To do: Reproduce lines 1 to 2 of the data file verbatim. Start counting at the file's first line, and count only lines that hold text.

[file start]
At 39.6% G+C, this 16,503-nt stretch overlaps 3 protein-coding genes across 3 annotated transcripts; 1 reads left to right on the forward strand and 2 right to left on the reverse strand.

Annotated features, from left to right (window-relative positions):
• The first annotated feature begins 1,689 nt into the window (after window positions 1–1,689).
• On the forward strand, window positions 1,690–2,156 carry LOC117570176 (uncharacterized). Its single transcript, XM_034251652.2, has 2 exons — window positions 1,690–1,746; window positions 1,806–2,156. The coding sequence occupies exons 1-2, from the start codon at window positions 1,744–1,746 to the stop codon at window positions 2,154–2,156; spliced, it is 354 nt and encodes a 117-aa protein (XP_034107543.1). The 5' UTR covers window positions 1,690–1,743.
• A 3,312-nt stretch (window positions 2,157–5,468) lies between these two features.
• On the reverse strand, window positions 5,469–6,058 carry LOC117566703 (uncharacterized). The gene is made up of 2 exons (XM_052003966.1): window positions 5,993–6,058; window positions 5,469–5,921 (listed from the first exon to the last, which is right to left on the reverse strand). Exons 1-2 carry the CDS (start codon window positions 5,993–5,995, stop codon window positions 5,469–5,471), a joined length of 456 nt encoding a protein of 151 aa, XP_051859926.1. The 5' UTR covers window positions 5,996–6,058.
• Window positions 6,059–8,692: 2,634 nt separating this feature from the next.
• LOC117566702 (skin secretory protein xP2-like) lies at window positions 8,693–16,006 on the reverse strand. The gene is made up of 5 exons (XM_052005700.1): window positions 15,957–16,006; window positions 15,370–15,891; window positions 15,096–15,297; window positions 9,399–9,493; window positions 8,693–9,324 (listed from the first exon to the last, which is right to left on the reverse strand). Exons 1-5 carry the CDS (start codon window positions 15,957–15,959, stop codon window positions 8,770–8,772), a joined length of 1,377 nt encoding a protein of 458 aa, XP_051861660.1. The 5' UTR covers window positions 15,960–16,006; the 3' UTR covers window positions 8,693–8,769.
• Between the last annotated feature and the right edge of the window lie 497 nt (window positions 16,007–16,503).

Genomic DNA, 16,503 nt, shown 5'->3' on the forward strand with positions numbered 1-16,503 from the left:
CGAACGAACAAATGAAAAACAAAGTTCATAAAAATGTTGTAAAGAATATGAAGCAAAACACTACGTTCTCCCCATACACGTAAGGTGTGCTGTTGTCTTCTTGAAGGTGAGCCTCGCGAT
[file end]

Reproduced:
At 39.6% G+C, this 16,503-nt stretch overlaps 3 protein-coding genes across 3 annotated transcripts; 1 reads left to right on the forward strand and 2 right to left on the reverse strand.

Annotated features, from left to right (window-relative positions):